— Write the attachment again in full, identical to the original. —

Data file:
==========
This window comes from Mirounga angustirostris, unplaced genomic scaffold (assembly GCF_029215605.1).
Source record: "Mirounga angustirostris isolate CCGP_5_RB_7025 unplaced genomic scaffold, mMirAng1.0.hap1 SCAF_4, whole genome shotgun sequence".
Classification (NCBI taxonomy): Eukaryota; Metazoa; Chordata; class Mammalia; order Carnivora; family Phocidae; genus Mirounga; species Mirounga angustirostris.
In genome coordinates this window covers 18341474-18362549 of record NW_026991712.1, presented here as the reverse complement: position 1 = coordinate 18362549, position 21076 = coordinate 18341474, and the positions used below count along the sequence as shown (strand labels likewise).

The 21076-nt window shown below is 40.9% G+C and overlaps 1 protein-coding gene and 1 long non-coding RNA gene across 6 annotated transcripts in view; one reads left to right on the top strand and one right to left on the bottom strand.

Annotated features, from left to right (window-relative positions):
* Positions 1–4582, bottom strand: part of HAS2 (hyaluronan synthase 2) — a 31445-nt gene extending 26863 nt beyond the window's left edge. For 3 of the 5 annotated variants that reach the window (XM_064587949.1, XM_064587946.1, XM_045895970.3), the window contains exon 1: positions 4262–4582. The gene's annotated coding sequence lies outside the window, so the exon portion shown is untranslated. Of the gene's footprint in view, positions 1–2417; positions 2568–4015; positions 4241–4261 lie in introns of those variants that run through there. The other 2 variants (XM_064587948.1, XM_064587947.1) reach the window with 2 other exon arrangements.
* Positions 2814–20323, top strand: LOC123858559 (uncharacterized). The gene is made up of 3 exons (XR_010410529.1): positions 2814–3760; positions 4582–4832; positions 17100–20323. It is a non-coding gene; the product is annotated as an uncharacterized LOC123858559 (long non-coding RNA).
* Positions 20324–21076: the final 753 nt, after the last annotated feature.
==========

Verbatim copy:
This window comes from Mirounga angustirostris, unplaced genomic scaffold (assembly GCF_029215605.1).
Source record: "Mirounga angustirostris isolate CCGP_5_RB_7025 unplaced genomic scaffold, mMirAng1.0.hap1 SCAF_4, whole genome shotgun sequence".
Classification (NCBI taxonomy): Eukaryota; Metazoa; Chordata; class Mammalia; order Carnivora; family Phocidae; genus Mirounga; species Mirounga angustirostris.
In genome coordinates this window covers 18341474-18362549 of record NW_026991712.1, presented here as the reverse complement: position 1 = coordinate 18362549, position 21076 = coordinate 18341474, and the positions used below count along the sequence as shown (strand labels likewise).

The 21076-nt window shown below is 40.9% G+C and overlaps 1 protein-coding gene and 1 long non-coding RNA gene across 6 annotated transcripts in view; one reads left to right on the top strand and one right to left on the bottom strand.

Annotated features, from left to right (window-relative positions):
* Positions 1–4582, bottom strand: part of HAS2 (hyaluronan synthase 2) — a 31445-nt gene extending 26863 nt beyond the window's left edge. For 3 of the 5 annotated variants that reach the window (XM_064587949.1, XM_064587946.1, XM_045895970.3), the window contains exon 1: positions 4262–4582. The gene's annotated coding sequence lies outside the window, so the exon portion shown is untranslated. Of the gene's footprint in view, positions 1–2417; positions 2568–4015; positions 4241–4261 lie in introns of those variants that run through there. The other 2 variants (XM_064587948.1, XM_064587947.1) reach the window with 2 other exon arrangements.
* Positions 2814–20323, top strand: LOC123858559 (uncharacterized). The gene is made up of 3 exons (XR_010410529.1): positions 2814–3760; positions 4582–4832; positions 17100–20323. It is a non-coding gene; the product is annotated as an uncharacterized LOC123858559 (long non-coding RNA).
* Positions 20324–21076: the final 753 nt, after the last annotated feature.